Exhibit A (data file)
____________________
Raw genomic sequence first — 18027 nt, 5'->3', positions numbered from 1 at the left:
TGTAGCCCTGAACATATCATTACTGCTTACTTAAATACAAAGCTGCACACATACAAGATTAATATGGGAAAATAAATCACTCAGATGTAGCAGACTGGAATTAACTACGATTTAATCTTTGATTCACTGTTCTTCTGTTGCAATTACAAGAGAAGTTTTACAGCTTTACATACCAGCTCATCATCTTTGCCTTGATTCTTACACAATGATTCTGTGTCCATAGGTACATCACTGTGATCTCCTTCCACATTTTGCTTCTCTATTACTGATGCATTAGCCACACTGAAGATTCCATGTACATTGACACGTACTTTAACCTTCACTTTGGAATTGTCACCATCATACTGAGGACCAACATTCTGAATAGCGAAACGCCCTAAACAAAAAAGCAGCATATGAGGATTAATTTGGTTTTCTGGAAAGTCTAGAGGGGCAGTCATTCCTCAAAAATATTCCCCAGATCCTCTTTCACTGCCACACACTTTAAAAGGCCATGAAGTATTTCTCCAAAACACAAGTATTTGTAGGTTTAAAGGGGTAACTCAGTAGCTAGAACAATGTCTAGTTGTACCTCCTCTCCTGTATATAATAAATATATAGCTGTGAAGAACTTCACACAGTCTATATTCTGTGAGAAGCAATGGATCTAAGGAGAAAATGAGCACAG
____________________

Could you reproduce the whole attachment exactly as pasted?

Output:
Raw genomic sequence first — 18027 nt, 5'->3', positions numbered from 1 at the left:
TGTAGCCCTGAACATATCATTACTGCTTACTTAAATACAAAGCTGCACACATACAAGATTAATATGGGAAAATAAATCACTCAGATGTAGCAGACTGGAATTAACTACGATTTAATCTTTGATTCACTGTTCTTCTGTTGCAATTACAAGAGAAGTTTTACAGCTTTACATACCAGCTCATCATCTTTGCCTTGATTCTTACACAATGATTCTGTGTCCATAGGTACATCACTGTGATCTCCTTCCACATTTTGCTTCTCTATTACTGATGCATTAGCCACACTGAAGATTCCATGTACATTGACACGTACTTTAACCTTCACTTTGGAATTGTCACCATCATACTGAGGACCAACATTCTGAATAGCGAAACGCCCTAAACAAAAAAGCAGCATATGAGGATTAATTTGGTTTTCTGGAAAGTCTAGAGGGGCAGTCATTCCTCAAAAATATTCCCCAGATCCTCTTTCACTGCCACACACTTTAAAAGGCCATGAAGTATTTCTCCAAAACACAAGTATTTGTAGGTTTAAAGGGGTAACTCAGTAGCTAGAACAATGTCTAGTTGTACCTCCTCTCCTGTATATAATAAATATATAGCTGTGAAGAACTTCACACAGTCTATATTCTGTGAGAAGCAATGGATCTAAGGAGAAAATGAGCACAG